• {eq}H_{n} = \sum_{k=1}^n \frac{1}{k} = 1 + \frac{1}{2} + \frac{1}{3} + \cdots + \frac{1}{n} {/eq}.

This formula will work for any partial sum of a harmonic series. Ultimately, the sum of harmonic series is given by the sum of the terms of the partial series up to the nth term.

Harmonic Series Diverges

A series, {eq}\sum_{n=1}^{\infty} a_n {/eq}, with nth partial sums denoted by {eq}s_n = \sum_{k=1}^{n} a_k {/eq} can be convergent or divergent:

  • If the sequence {eq}\lbrace s_n \rbrace {/eq} is convergent and {eq}lim_{n \rightarrow \infty} s_n = s {/eq} exists and is a real number, then the series is convergent and converges to s.
  • If the sequence is not convergent, or the limit does not exist or equals infinity, then the series is said to be divergent.

Now, does the harmonic series diverge or does the harmonic series converge? What is the harmonic series convergence? Well, here is the classical proof used by French scholar Nicole Oresme to show that the harmonic series diverges:


  • For this particular series, consider the partial sums {eq}s_2, s_4, s_8, s_16, \dots {/eq} where these partial sums take only an even number of terms.
  • Want to show that these partial sums become large.
  • Start with the first partial sum: {eq}s_2 = 1 + \frac{1}{2} {/eq}.
  • Look for any patterns in the partial sums:
  • {eq}s_4 = 1 + \frac{1}{2} + (\frac{1}{3} + \frac{1}{4}) > 1 + \frac{1}{2} + (\frac{1}{4} + \frac{1}{4}) = 1 + \frac{2}{2} {/eq}.
  • {eq}s_8 = 1 + \frac{1}{2} + (\frac{1}{3} + \frac{1}{4}) + (\frac{1}{5} + \frac{1}{6} + \frac{1}{7} + \frac{1}{8}) > 1 + \frac{1}{2} + (\frac{1}{4} + \frac{1}{4}) + (\frac{1}{8} + \frac{1}{8} + \frac{1}{8} + \frac{1}{8}) = 1 + \frac{1}{2} + \frac{1}{2} + \frac{1}{2} = 1 + \frac{3}{2} {/eq}
  • Using this method, it can be shown that {eq}s_{16} > 1 + \frac{4}{2} {/eq}, {eq}s_{32} > 1 + \frac{5}{2} {/eq}, and {eq}s_{64} > 1 + \frac{6}{2} {/eq}.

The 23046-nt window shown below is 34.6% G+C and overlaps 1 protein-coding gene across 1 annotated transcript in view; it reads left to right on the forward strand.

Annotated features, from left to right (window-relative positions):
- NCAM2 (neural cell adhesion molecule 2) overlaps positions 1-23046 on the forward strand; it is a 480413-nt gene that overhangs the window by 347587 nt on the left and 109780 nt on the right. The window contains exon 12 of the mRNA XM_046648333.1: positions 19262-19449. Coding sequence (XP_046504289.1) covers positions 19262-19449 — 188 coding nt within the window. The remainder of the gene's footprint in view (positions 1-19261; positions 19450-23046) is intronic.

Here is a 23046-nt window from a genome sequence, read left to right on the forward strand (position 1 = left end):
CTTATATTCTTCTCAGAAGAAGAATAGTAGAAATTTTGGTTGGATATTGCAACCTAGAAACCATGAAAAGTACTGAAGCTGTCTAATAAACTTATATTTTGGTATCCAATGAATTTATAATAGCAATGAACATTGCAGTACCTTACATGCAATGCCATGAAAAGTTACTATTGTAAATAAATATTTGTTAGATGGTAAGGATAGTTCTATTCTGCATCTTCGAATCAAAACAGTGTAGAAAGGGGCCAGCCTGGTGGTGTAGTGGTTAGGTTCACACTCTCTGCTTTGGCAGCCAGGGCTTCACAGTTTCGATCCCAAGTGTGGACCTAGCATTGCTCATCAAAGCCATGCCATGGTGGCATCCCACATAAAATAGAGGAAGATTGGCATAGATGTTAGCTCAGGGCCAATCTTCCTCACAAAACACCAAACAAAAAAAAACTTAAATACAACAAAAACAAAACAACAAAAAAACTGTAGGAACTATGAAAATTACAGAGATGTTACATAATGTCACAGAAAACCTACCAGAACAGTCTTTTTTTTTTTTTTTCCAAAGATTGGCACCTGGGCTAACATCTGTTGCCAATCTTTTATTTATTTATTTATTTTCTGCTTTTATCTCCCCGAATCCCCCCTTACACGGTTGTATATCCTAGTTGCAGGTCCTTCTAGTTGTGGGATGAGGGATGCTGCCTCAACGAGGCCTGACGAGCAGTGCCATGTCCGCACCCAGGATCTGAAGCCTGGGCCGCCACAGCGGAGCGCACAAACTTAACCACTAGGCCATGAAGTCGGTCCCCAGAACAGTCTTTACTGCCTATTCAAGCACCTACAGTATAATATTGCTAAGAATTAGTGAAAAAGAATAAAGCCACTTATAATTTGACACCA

• This shows that in general, {eq}s_{2^n} > 1 + \frac{n}{2} {/eq}.
  • So, as {eq}n \rightarrow \infty {/eq}, {eq}s_{2^n} \rightarrow \infty {/eq} so the sequence {eq}\lbrace s_{n} \rbrace {/eq} is divergent.
  • Therefore, the harmonic series diverges. {eq}\square {/eq}

So, this has shown that the harmonic series is divergent. But, is there another way? Here is another proof using elementary calculus:


  • This proof uses the Integral Test for convergence.
  • Consider the harmonic series {eq}\sum_{n=1}^{\infty} \frac{1}{n} {/eq} with {eq}a_n = \frac{1}{n} {/eq} in the series.
  • Now, let {eq}a_n = f(n) = \frac{1}{n} {/eq} be a function.
  • Note that on the interval {eq}[1, \infty] {/eq}, the function f is continuous, positive, and decreasing. Then, by looking at the improper integral {eq}\int_1^{\infty} f(x) dx {/eq}, the convergence or divergence of the series can be known.
  • So, look at {eq}\int_{1}^{\infty} \frac{1}{x} dx {/eq}.
  • This integral becomes {eq}\int_{1}^{\infty} \frac{1}{x} dx = \left [ ln \vert x \vert \right ]_1^{\infty} = lim_{b \rightarrow \infty} ln(b) - ln(1) {/eq}
  • Now, as {eq}b \rightarrow \infty {/eq}, {eq}ln(b) \rightarrow \infty {/eq}.
  • Moreover, {eq}ln(1) = 0 {/eq}.
  • So, the value of this integral is {eq}\int_{1}^{\infty} \frac{1}{x} dx = \infty {/eq}.
  • Therefore, the harmonic series diverges by the Integral Test. {eq}\square {/eq}

Here is an image in Figure 2 showing this improper integral and the area under the curve:

Fig. 1: Integral Test for Harmonic Series

Fig. 1: This shows the improper integral from one to infinity of 1/x.

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Frequently Asked Questions

What is a harmonic sequence in math?

The harmonic series is the series starting at 1 and going to infinity of 1/n. It looks like 1 + 1/2 + 1/3 + 1/4 +.... It is the series of rational numbers whose numerators are one and whose denominators are integers increasing by one each time.

Does the harmonic series converge absolutely?

The harmonic series does not converge absolutely. Simply take the absolute value of 1/n and the output is still 1/n. Therefore, the absolute value of the harmonic series is the harmonic series which diverges.